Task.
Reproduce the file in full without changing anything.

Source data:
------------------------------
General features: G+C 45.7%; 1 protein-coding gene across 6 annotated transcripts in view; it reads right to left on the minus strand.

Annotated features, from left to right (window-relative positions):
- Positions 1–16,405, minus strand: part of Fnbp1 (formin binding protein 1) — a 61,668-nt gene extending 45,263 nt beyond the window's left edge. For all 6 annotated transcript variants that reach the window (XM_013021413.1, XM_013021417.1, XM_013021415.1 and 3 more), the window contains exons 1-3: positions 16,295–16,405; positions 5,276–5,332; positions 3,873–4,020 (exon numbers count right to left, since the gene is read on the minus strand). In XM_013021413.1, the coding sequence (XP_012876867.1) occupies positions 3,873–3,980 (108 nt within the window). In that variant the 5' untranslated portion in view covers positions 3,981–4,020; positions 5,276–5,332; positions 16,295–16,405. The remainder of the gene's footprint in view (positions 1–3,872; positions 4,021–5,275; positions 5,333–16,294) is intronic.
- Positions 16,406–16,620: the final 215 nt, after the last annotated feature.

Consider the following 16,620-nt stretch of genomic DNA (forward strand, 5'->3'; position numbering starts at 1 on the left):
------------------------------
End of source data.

General features: G+C 45.7%; 1 protein-coding gene across 6 annotated transcripts in view; it reads right to left on the minus strand.

Annotated features, from left to right (window-relative positions):
- Positions 1–16,405, minus strand: part of Fnbp1 (formin binding protein 1) — a 61,668-nt gene extending 45,263 nt beyond the window's left edge. For all 6 annotated transcript variants that reach the window (XM_013021413.1, XM_013021417.1, XM_013021415.1 and 3 more), the window contains exons 1-3: positions 16,295–16,405; positions 5,276–5,332; positions 3,873–4,020 (exon numbers count right to left, since the gene is read on the minus strand). In XM_013021413.1, the coding sequence (XP_012876867.1) occupies positions 3,873–3,980 (108 nt within the window). In that variant the 5' untranslated portion in view covers positions 3,981–4,020; positions 5,276–5,332; positions 16,295–16,405. The remainder of the gene's footprint in view (positions 1–3,872; positions 4,021–5,275; positions 5,333–16,294) is intronic.
- Positions 16,406–16,620: the final 215 nt, after the last annotated feature.

Consider the following 16,620-nt stretch of genomic DNA (forward strand, 5'->3'; position numbering starts at 1 on the left):